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Chapter 3: Just Like the Open Sky

Kaveesha was born in a Jewish family, and she must be aware of one of the great Jewish thinkers of this century, Martin Buber. His most famous book, for which he received the Nobel Prize, is I And Thou. His whole philosophy is that people need a deep dialogue between I and thou.

He has written very logically and very rationally - he was one of the geniuses of this century - but his whole philosophy is wrong. He thinks the dialogue happens between I and thou. And I say unto you, the dialogue happens only when there is no I and no thou.

It is a very strange dialogue, of course, because we are accustomed only to a dialogue between two persons; and I am saying that when two persons disappear into one, only then there is dialogue, a heart-to-heart communion.

Martin Buber is dead; otherwise I would have traveled to Israel - he was very old - just to tell him, “There is still time for you; drop this idea of I and thou. Let there remain only the dialogue.”

With Kaveesha there has been only a dialogue. And it is not that only now she has become aware of it; she has also been aware of it, but she wanted the seal of my authority on it - because one never knows whether one is dreaming or seeing the reality, whether one is imagining, or really the revolution has happened. Her question is just for her to become clear about it, so nothing remains clouded.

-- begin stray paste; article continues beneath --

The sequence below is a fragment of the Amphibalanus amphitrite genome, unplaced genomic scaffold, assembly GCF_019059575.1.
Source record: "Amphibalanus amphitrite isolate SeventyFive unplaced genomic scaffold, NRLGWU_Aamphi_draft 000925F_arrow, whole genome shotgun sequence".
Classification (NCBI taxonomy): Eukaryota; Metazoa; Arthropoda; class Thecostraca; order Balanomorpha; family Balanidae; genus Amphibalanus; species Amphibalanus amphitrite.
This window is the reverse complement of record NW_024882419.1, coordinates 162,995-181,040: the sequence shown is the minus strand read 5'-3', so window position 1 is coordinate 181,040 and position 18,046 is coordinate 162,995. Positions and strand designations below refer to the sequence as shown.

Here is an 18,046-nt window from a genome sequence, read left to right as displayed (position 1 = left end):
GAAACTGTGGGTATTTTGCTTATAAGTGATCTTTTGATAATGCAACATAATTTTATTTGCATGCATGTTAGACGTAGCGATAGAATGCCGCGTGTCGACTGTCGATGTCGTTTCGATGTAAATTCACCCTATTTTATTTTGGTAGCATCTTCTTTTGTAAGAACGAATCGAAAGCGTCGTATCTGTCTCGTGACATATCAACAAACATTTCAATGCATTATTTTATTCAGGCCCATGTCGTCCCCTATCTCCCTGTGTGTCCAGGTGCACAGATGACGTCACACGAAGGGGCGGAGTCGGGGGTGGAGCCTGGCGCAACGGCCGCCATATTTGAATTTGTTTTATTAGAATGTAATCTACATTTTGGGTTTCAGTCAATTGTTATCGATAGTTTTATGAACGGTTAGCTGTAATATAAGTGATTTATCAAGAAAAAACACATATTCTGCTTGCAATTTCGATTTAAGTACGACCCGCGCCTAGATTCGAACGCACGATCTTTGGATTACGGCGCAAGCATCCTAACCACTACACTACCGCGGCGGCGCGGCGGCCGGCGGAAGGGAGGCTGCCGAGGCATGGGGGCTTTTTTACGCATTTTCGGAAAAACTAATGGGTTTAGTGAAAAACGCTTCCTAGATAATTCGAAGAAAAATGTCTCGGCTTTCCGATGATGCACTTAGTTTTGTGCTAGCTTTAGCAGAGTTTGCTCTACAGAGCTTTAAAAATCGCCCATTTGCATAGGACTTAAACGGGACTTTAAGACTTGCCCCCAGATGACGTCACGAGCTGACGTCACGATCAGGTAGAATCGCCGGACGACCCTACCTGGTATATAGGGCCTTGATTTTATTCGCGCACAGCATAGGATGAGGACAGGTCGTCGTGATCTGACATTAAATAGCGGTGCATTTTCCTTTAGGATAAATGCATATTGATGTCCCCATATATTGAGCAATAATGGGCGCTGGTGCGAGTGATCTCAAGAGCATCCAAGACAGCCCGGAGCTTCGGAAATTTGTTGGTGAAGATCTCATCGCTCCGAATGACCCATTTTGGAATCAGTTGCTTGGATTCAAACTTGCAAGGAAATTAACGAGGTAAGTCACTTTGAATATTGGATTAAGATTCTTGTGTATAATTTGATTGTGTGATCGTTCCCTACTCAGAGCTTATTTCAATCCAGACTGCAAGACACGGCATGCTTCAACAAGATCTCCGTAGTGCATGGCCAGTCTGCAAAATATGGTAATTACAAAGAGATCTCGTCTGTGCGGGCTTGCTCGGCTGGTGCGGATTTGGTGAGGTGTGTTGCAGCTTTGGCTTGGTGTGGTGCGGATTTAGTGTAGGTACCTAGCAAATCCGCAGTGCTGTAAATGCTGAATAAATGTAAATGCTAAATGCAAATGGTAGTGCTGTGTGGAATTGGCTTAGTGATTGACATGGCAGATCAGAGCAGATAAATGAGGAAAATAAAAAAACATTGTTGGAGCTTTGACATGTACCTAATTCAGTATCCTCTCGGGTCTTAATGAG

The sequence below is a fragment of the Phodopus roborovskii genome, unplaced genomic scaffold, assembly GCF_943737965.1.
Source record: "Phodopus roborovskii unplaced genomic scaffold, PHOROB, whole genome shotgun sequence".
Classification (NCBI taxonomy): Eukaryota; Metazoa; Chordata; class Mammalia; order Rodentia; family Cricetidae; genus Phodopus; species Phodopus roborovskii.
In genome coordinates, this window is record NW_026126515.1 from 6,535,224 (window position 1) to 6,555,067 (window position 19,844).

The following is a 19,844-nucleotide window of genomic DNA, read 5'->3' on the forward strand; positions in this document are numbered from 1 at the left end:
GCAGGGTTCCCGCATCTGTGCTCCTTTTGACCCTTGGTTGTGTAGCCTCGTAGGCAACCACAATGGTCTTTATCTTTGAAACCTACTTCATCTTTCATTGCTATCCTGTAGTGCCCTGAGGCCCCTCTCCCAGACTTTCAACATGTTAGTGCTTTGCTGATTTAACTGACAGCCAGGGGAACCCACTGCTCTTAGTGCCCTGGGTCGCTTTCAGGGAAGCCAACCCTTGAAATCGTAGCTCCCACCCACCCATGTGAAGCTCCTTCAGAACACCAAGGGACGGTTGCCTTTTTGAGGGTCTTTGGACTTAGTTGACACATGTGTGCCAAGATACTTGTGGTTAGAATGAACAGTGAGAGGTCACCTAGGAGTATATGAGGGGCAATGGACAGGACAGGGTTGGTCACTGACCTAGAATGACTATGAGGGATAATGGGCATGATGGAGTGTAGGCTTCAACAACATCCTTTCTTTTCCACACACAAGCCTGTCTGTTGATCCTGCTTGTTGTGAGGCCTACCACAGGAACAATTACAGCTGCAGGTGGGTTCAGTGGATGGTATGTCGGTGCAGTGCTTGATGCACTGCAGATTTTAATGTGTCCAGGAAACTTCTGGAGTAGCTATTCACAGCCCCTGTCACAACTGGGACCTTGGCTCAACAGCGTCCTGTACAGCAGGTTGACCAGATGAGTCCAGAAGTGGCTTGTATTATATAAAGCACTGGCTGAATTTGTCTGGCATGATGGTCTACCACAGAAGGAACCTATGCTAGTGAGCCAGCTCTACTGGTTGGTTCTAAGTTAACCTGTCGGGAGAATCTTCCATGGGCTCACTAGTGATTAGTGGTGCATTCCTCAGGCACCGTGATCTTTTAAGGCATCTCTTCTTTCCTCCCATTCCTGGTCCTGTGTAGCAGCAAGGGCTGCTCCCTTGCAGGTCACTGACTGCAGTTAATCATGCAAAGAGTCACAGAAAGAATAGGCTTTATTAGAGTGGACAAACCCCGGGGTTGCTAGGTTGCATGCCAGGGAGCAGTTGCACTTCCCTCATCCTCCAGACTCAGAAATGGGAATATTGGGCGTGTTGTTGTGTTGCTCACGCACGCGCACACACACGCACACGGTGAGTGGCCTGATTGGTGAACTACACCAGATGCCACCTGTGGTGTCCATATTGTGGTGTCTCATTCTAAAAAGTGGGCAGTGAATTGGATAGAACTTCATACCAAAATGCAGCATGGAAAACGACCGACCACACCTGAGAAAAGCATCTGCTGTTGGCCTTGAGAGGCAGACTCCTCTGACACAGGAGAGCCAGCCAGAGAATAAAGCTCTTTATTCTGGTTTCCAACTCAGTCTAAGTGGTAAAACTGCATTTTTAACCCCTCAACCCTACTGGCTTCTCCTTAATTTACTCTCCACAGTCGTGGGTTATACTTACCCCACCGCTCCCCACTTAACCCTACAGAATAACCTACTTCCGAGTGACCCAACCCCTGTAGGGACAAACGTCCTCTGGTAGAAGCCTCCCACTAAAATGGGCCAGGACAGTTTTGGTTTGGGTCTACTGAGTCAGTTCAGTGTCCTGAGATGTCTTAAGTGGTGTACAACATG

Yes, Kaveesha, this is the truth. Neither yours nor mine; just the truth.

You are saying, “Beloved Osho, I am not separate from you. There is no you - there is no me. This feels so awesome to say - even more awesome to live.”

It is such a great mystery to live that it is natural it will look very awesome - it is so overwhelming. But slowly, slowly, everything else becomes unreal and false before this simple reality - that there is no I and there is no thou.

It has happened between me and you, and soon you will see that it is happening between you and everyone else. This is only the beginning. It will be complete only when there is no I and no thou anywhere, when you are merged and melted into the ocean of the whole.

You have entered the door of the temple, and now there is no way of turning back. Just accept it as a gift of the divine in total humbleness and simplicity of the heart; otherwise it can become a heavy burden. The experience is too big, and we are so small.

It is almost as if the ocean has dropped into the dewdrop - just think of the poor dewdrop! When the dewdrop falls into the ocean, it is simpler; but once in a while the ocean also drops into the dewdrop - then it is tremendously awesome and overwhelming. But to whomsoever it happens, he is blessed, immensely blessed.

Just take it with deep relaxation, and with a humble heart, and soon it will become your natural way of life. Looking at the trees, or at the stars, you will find the same dialogue.

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